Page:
It wasn’t until the end of 2015 that I had a first full draft of Future Popes of Ireland. I was staying with friends in Edinburgh and had that lovely moment where a walk manages to unlock a different part of your brain. At the summit of Arthur’s Seat, the final sentence clicked into my head and I bolted back down the hill to transfer it to my laptop before it disappeared. Though this final sentence remains intact, much of this draft didn’t and the next couple of years brought a series of major revisions as I searched for the right shape for the story. I wrote an epic 113,000 word version that I immediately realized was far too long, followed by a sparser 95,000 word draft that turned out to be a bit too spare. Happily, the Bent Agency agreed to represent the novel and it found its way to the desk of an excellent editor at 4th Estate, whose probing questions helped to sculpt the story tremendously and whose belief in the novel’s interest in the personal and the political made me confident that it had found the perfect home.
It seems fitting that a very different pope prepares to visit Ireland as the book is released. In the six years that I’ve been working on Future Popes of Ireland, I’ve been delighted to see that two of the movements that the Doyles get involved with – the fights for gay rights and access to abortion – have recently had major victories. I hope that this novel can play a small part in illuminating the very different Ireland that Pope Francis will encounter, as it tells the story of children reared to be popes and all the mischief, mess, and miracles they get up to instead.
(c) Darragh Martin
Originally from Dublin, Darragh Martin now lives in London. He has written several plays and a children’s novel, The Keeper, which was shortlisted for Children’s Book of the Year at the Irish Book Awards in 2013. Future Popes of Ireland is his first adult novel.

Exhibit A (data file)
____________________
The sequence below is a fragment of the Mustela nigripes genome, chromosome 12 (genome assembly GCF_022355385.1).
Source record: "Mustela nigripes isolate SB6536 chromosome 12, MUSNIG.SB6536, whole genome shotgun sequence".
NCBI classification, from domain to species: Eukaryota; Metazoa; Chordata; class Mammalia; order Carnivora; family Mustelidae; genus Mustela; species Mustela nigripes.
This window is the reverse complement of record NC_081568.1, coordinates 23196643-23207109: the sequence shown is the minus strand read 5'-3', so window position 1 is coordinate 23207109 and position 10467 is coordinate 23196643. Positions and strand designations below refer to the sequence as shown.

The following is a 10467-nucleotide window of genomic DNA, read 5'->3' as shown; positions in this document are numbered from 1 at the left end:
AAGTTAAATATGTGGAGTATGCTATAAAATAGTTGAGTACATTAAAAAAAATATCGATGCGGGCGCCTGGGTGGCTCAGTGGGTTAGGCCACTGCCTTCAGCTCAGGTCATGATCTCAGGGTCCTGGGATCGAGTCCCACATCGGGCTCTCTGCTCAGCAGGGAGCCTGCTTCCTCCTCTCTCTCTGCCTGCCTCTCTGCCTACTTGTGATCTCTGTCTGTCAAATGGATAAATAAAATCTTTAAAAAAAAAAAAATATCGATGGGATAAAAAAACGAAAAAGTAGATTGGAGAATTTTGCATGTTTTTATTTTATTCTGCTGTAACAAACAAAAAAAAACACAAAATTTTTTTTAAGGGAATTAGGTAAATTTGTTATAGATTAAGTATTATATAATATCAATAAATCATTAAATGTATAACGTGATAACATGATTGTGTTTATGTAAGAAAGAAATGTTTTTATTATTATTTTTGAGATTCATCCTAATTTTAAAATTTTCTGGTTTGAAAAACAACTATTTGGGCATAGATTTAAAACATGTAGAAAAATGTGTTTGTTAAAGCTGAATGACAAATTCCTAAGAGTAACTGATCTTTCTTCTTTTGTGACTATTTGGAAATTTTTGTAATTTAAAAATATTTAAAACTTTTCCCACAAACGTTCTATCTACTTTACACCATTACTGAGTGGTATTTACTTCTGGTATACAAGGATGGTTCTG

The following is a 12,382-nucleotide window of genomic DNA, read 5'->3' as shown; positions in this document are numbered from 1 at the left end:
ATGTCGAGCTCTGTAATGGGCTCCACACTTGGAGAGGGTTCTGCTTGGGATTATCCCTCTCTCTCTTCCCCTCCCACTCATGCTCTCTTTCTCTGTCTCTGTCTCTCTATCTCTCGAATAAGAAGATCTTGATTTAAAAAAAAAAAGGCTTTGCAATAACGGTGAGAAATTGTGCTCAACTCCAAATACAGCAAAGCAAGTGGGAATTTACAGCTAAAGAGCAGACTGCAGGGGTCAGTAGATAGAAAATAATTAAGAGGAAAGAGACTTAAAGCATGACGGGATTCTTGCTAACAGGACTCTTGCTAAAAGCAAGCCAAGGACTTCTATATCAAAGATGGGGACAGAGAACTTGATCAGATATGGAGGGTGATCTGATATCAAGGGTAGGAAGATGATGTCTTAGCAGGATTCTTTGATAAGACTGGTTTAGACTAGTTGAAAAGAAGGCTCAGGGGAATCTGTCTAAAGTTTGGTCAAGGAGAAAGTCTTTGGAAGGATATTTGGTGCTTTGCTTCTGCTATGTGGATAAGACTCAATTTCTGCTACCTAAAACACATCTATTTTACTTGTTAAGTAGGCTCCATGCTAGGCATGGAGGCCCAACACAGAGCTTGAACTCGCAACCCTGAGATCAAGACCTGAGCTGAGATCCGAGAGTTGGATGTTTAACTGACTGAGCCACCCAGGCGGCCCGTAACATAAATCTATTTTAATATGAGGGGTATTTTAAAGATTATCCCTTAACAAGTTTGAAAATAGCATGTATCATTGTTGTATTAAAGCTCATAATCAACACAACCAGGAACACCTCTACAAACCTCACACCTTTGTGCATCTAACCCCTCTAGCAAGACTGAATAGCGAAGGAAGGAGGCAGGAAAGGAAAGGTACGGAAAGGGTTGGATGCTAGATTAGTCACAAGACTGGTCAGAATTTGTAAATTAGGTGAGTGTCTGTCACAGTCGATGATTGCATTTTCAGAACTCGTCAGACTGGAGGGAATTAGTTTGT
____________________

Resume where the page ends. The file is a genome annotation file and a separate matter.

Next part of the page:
About Future Popes of Ireland:
A big-hearted, funny, sad, dazzlingly ambitious novel about the messiness of love, family and belief – and how nothing ever turns out quite how we plan.
‘Hilarious and timely, a dazzling debut’ John Boyne
In 1979 Bridget Doyle has one goal left in life: for her family to produce the very first Irish pope. Fired up by John Paul II’s appearance in Phoenix Park, she sprinkles Papal-blessed holy water on the marital bed of her son and daughter-in-law, and leaves them to get on with things. But nine months later her daughter-in-law dies in childbirth and Granny Doyle is left bringing up four grandchildren: five-year-old Peg, and baby triplets Damien, Rosie and John Paul.
Thirty years later, it seems unlikely any of Granny Doyle’s grandchildren are going to fulfil her hopes. Damien is trying to work up the courage to tell her that he’s gay. Rosie is a dreamy blue-haired rebel who wants to save the planet and has little time for popes. And irrepressible John Paul is a chancer and a charmer and the undisputed apple of his Granny’s eye – but he’s not exactly what you’d call Pontiff material.
None of the triplets have much contact with their big sister Peg, who lives over 3,000 miles away in New York City, and has been a forbidden topic of conversation ever since she ran away from home as a teenager. But that’s about to change.